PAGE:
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Linking eye movements with predictive algorithms for high resolution retinal imaging in the living human eye


   Biosciences Institute

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  Dr Laura Young, Dr Tim Morris, Dr Boguslaw Obara  No more applications being accepted  Competition Funded PhD Project (Students Worldwide)

About the Project

Recent technological developments have allowed us to image the back of the eye with such high resolution that we can see the individual light-sensitive cells responsible for sight in a living human. This extraordinary ability to study the living eye in microscopic detail is helping us to understand what constitutes a healthy retina and how this changes with age. It allows us to probe the visual system on a cellular level to understand the basic building blocks of sight. 

Capture and analysis of biological images can be challenging and this is particularly true when the ‘sample’ is a living, moving system such as the eye. But, can we turn this to our advantage? The movements of the eye are not random, they follow characteristic patterns of movement and actively extract relevant information from a visual stimulus. Can we use our understanding of how the eyes move to develop better techniques for capturing and analysing high resolution retinal images?

This project uniquely combines research into the human visual system with novel optical correction and image processing approaches, using sophisticated instrumentation. It will appeal to applicants with a background in physics or computer science and an interest in biological or biomedical imaging, particularly in vivo retinal imaging, and/or visual neuroscience. Interdisciplinary training will be provided in imaging instrumentation and analysis techniques (including machine learning), and visual psychophysical experimentation. This is a fantastic opportunity to develop a broad but complementary skillset and explore interdisciplinary research in an emerging field.

Informal enquiries may be made to the primary supervisor: [Email Address Removed].

The studentship should be commenced before the end of 2022.

HOW TO APPLY

Applications should be made by emailing [Email Address Removed] with:

·      a CV (including contact details of at least two academic (or other relevant) referees);

·       a covering letter – clearly stating your first choice project, and optionally 2nd ranked project, as well as including whatever additional information you feel is pertinent to your application; you may wish to indicate, for example, why you are particularly interested in the selected project(s) and at the selected University;

·      copies of your relevant undergraduate degree transcripts and certificates;

·      a copy of your passport (photo page).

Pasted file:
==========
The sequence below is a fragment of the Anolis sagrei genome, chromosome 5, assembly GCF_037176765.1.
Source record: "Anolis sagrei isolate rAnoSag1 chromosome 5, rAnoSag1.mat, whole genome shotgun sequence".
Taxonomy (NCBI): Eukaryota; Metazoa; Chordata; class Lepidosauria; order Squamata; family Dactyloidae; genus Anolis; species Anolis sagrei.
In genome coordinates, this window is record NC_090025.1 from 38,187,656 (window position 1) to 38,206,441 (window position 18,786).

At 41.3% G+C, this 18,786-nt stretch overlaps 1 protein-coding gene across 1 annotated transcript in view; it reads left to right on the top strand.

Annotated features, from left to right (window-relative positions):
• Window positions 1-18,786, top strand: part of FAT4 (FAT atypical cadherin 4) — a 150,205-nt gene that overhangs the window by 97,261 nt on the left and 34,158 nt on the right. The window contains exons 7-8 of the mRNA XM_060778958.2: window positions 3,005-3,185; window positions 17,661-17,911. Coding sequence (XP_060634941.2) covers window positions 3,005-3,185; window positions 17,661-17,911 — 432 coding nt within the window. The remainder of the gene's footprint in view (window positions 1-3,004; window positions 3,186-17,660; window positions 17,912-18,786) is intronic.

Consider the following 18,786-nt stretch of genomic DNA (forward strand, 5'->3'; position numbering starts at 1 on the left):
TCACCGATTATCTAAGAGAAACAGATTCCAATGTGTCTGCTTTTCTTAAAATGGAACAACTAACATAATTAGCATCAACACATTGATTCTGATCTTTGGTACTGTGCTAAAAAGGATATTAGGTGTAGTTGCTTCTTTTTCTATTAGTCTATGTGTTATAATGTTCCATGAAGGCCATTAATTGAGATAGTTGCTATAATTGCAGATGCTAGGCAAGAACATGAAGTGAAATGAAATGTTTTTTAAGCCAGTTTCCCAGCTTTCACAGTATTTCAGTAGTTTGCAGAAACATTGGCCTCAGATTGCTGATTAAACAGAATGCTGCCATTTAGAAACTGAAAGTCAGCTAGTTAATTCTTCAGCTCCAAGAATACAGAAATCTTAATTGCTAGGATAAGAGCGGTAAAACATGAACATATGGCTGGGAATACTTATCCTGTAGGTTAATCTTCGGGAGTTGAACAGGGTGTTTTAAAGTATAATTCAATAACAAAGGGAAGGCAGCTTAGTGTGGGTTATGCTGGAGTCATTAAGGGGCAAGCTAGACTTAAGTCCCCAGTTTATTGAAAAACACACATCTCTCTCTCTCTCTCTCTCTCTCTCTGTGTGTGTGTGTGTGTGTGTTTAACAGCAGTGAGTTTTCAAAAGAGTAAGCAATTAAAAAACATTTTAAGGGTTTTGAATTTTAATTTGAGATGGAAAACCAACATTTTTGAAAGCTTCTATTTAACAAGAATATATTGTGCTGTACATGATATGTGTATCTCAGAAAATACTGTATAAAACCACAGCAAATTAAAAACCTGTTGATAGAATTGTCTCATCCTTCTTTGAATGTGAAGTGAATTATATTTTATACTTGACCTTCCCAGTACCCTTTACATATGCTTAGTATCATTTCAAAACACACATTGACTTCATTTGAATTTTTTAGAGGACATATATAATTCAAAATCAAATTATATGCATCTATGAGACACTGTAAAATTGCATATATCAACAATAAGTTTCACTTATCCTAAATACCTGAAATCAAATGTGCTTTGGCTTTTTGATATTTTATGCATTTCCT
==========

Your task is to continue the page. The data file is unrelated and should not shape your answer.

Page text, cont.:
A GUIDE TO THE FORMAT REQUIRED FOR THE APPLICATION DOCUMENTS IS AVAILABLE AT https://www.nld-dtp.org.uk/how-apply. Applications not meeting these criteria may be rejected.

In addition to the above items, please email a completed copy of the Additional Details Form (as a Word document) to [Email Address Removed]. A blank copy of this form can be found at: https://www.nld-dtp.org.uk/how-apply.

The closing date for applications is Friday 8th July 2022 at 12noon (UK time).


Funding Notes

Studentships are funded by the Biotechnology and Biological Sciences Research Council (BBSRC) for 4 years. Funding will cover tuition fees at the UK rate only, a Research Training and Support Grant (RTSG) and stipend. We aim to support the most outstanding applicants from outside the UK and are able to offer a limited number of bursaries that will enable full studentships to be awarded to international applicants. These full studentships will only be awarded to exceptional quality candidates, due to the competitive nature of this scheme. Note that home (UK) candidates may also apply to this studentship.

References

ERICA: Emulated Retinal Image CApture - A tool for testing, training and validating retinal image processing methods, Scientific Reports, 11, 11225, 2021.
What makes a microsaccade? A review of 70 years research prompts a new detection method, Journal of Eye Movement Research, 12(6), 2020.
Compact, modular and in-plane AOSLO for high-resolution retinal imaging, Biomedical Optics Express, 9(9), 4275-93, 2018.
Predicting post-operative vision for macular hole with automated image analysis. Ophthalmology Retina, in press., 2020.
Wavefront prediction using artificial neural networks for open-loop adaptive optics. Monthly Notices of the Royal Astronomical Society, 496(1), 456-464, 2020.
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